Prevalence and correlates of DSM-IV alcohol abuse and dependence in Australia: Findings of the 2007 National Survey of Mental Health and Wellbeing

Maree Teesson*, Wayne Hall, Tim Slade, Katherine Mills, Rachel Grove, Louise Mewton, Andrew Baillie, Paul Haber

*Corresponding author for this work

Research output: Contribution to journalArticlepeer-review

155 Citations (Scopus)

Abstract

Aims To report nationally representative data on the prevalence and correlates (including psychiatric comorbidity and treatment) of DSM-IV alcohol abuse and dependence in Australian adults.Design The 2007 National Survey of Mental Health and Wellbeing (NSMHWB).Setting Australian nationally representative household survey.Participants 8841 Australian adults (16-85 years).Measurements Interview schedule that assessed symptoms of the most prevalent DSM-IV mental disorders in the life-time and the past 12 months.Findings Prevalence of life-time and 12-month disorders was 18.3% and 2.9% for alcohol abuse and 3.9% and 1.4% for alcohol dependence. Current alcohol abuse and dependence was significantly more common in males and younger adults. There were significant associations between current alcohol use and other drug use disorders (OR 18.2) and between anxiety disorders and alcohol use disorders (OR 2.6). Only 22.4% of those with alcohol use disorders were treated for their alcohol disorder.Conclusions Alcohol use disorders are highly prevalent, especially among young adult males. Comorbidity between anxiety and other drug use disorders is common and remains a significant challenge for the delivery of effective health-care services and treatment. The low rate of effective interventions for alcohol problems is a significant public health concern.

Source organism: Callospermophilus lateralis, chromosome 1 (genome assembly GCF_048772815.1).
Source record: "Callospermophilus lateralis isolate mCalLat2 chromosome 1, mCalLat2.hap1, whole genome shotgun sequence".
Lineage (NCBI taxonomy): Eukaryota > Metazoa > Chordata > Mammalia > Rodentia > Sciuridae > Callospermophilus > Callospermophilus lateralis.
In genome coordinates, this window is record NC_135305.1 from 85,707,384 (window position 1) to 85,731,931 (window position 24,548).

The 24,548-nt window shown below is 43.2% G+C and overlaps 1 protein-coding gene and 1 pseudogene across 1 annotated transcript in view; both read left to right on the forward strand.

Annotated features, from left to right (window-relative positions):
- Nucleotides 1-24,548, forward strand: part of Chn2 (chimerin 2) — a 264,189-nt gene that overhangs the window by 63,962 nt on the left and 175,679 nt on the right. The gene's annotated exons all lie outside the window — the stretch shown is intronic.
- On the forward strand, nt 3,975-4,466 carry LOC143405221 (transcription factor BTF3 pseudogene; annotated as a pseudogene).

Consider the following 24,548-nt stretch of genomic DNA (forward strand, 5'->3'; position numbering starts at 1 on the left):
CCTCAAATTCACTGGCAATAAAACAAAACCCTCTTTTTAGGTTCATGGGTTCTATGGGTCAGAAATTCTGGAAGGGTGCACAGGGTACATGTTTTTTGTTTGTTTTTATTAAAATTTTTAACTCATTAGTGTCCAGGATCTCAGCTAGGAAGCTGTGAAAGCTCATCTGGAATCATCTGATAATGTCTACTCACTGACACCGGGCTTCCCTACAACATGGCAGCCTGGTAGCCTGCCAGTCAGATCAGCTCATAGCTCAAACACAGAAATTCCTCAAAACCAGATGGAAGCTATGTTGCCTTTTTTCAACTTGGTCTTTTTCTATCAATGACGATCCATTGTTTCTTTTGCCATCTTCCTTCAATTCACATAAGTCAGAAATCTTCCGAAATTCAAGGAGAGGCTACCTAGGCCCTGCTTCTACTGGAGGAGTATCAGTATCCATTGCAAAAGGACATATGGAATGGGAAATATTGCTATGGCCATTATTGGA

Original languageEnglish
Pages (from-to)2085-2094
Number of pages10
JournalAddiction
Volume105
Issue number12
DOIs
Publication statusPublished - Dec 2010

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